Background: Improving access is a key policy issue in improving quality of care and extending patient choice and participation. People’s experience of changing from fixed outpatient appointments to more flexible direct access arrangements for chronic disease has been underexplored.
Objectives: To examine patients’ views on using an open system of access compared with fixed outpatient appointments as part of a guided self-management intervention for inflammatory bowel disease (IBD).
Design: Embedded qualitative study undertaken alongside a randomised controlled trial. Semi-structured interviews were undertaken to obtain an in depth understanding of patients’ experience of the change in access arrangements.
Participants: A purposive sample (n = 30) was drawn from the intervention group (n = 700) according to a range of responses to the trial baseline and follow up quantitative measures.
Results: 28 interviews were included in the analysis. Compared with the previous system of fixed appointments, preference for the new open access system was based on enhanced personal control in contacting services and the view that it fitted better with everyday routine management and the requirement for urgent medical contact when symptoms fail to respond to medication. Preference for retaining fixed appointments was based on a sense of security from gaining access which did not require the individual to initiate the request for medical help.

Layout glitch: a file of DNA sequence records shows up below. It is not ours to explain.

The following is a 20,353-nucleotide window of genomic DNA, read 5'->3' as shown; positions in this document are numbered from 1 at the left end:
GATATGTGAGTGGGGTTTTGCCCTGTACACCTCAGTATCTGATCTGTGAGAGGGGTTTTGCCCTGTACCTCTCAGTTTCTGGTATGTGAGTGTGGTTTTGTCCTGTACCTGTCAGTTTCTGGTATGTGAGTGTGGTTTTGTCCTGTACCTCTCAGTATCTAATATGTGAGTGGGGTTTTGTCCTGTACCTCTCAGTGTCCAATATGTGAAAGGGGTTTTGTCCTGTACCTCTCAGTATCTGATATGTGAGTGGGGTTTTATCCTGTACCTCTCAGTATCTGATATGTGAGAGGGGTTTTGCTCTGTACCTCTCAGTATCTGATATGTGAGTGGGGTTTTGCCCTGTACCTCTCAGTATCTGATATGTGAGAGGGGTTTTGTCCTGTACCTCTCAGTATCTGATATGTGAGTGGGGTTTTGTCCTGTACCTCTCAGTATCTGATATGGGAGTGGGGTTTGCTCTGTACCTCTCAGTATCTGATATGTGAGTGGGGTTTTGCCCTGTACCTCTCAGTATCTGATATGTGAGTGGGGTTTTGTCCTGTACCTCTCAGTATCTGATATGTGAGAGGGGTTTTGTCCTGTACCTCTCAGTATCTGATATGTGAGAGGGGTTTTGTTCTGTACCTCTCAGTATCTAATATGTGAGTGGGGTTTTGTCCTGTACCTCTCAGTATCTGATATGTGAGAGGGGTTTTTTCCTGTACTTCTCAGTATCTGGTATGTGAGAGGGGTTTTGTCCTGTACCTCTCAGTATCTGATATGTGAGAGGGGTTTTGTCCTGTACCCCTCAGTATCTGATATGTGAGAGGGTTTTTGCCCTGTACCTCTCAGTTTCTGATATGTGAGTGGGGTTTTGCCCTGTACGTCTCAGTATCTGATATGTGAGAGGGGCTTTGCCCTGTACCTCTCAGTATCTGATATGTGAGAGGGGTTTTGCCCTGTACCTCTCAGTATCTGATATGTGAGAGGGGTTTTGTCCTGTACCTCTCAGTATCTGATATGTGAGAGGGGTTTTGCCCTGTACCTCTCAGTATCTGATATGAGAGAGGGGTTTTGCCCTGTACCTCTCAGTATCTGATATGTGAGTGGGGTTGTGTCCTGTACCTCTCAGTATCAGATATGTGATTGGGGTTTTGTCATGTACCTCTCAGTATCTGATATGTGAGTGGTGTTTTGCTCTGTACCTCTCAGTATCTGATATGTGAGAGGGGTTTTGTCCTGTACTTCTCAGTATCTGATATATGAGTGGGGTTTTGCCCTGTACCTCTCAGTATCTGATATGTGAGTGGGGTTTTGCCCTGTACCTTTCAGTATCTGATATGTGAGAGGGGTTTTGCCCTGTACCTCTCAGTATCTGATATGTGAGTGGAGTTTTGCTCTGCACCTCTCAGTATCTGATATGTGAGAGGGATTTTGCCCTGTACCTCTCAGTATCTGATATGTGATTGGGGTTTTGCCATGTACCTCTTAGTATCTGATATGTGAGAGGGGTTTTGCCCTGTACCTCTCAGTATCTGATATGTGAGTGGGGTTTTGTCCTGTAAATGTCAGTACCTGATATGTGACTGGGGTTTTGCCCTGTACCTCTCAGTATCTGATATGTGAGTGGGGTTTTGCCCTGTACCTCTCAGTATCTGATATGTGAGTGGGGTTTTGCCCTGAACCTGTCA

Conclusions: Open access may fit better with patients’ self-management of their condition and everyday routines, roles and responsibilities. Ensuring that outpatient organisational arrangements and personnel are responsive to patient initiated requests for appointments is likely to impact on the acceptability of this type of access arrangement. Some people may continue to prefer the fixed appointment system which should be retained if patient choice is to be respected.
- patients’ views
- open access
- chronic disease
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Funding: Health Technology Assessment Board. The National Primary Care Research and Development Centre is funded by the Department of Health. The views in this paper are those of the authors. The guarantor accepts full responsibility for the conduct of the qualitative study, had access to the data, and controlled the decision to publish.
Competing interests: none
AK, AR and ARob were involved in the design of the qualitative study. EN conducted the interviews. AR, AK and EN undertook the analysis and interpretation of results. AR and AK drafted the paper. AK, ARob, and AR were grant holders. AR is the guarantor.